82. 82.

    et al. Antisense treatment of Caliciviridae: an emerging disease agent of animals and humans. Curr. Opin. Mol. Ther. 4, 177–184 (2002).

  83. 83.

    et al. Antibodies to selected pathogens in free-ranging terrestrial carnivores and marine mammals in Canada. Vet. Rec. 155, 135–140 (2004).

  84. 84.

    et al. Genesis of a highly pathogenic and potentially pandemic H5N1 influenza virus in eastern Asia. Nature 430, 209–213 (2004).

  85. 85.

    et al. The complete DNA sequence of the Ectocarpus siliculosus Virus EsV-1 genome. Virology 287, 112–132 (2001).

Download references

Acknowledgements

I have an unrepayable debt of gratitude to L. M. Proctor and J. A. Fuhrman for introducing me to the world of viruses in the ocean and how to study them, and to A. M. Chan for her critical attention to detail and scientific excellence. In addition, I have been fortunate to have been continuously educated by the many scientific colleagues that have chosen to work in my laboratory over the years, and contributed to a rich and stimulating environment. I thank R. G. Hendrix of PBI for the idea of scaling viral abundance to planetary proportions, and giving permission to use the idea in this paper. Finally, I apologize for all the excellent scientific contributions that I have been unable to include in this abbreviated format.

Author information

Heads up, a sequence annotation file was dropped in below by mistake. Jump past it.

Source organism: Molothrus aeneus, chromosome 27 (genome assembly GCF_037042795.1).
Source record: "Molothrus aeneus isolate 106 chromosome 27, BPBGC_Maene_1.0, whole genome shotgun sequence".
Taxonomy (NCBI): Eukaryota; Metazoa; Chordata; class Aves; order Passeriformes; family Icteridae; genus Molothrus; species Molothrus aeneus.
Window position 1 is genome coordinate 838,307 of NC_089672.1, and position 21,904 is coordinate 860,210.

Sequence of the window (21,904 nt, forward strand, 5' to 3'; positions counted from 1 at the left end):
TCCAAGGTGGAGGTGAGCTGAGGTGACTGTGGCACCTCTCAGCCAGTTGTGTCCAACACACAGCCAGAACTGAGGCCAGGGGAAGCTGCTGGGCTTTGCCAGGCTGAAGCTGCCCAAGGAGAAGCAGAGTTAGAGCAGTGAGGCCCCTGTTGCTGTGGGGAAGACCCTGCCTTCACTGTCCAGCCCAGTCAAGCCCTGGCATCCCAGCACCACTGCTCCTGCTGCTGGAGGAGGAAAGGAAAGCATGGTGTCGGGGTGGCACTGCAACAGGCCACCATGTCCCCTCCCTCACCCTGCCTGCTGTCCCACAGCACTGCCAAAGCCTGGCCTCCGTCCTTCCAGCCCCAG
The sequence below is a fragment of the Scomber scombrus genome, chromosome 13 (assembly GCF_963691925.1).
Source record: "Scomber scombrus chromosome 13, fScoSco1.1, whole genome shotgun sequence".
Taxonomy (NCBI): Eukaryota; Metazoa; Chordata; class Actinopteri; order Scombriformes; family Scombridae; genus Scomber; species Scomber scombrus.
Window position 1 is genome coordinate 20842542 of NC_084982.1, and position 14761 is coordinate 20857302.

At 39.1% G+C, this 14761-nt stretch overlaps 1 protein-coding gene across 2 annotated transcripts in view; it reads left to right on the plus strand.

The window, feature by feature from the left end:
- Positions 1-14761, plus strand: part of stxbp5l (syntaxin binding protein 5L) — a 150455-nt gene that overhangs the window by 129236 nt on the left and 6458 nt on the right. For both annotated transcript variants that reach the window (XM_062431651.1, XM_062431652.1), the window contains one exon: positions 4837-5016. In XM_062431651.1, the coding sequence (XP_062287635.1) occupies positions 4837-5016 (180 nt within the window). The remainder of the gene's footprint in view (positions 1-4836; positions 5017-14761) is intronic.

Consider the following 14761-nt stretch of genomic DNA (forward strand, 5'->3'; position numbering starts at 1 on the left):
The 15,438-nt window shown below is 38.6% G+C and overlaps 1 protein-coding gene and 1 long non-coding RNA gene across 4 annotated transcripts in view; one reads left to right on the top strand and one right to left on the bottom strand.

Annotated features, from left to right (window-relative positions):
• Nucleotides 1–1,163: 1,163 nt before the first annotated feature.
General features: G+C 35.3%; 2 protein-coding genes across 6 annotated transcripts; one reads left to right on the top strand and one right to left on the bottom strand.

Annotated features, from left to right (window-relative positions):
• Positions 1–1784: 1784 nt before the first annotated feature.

Affiliations

  1. Department of Chemistry, University of California, Berkeley and the Molecular Foundry, Lawrence Berkeley National Laboratory, Berkeley, California 94720, USA.

    • Curtis A. Suttle

Authors

  1. Search for Curtis A. Suttle in:

Competing interests

The author declares no competing financial interests.

Corresponding author

Correspondence to Curtis A. Suttle.

About this article

Publication history

Published

DOI

https://doi.org/10.1038/nature04160

Author Information Reprints and permissions information is available at npg.nature.com/reprintsandpermissions.

Further reading

Comments

By submitting a comment you agree to abide by our Terms and Community Guidelines. If you find something abusive or that does not comply with our terms or guidelines please flag it as inappropriate.

Newsletter Get the most important science stories of the day, free in your inbox. Sign up for Nature Briefing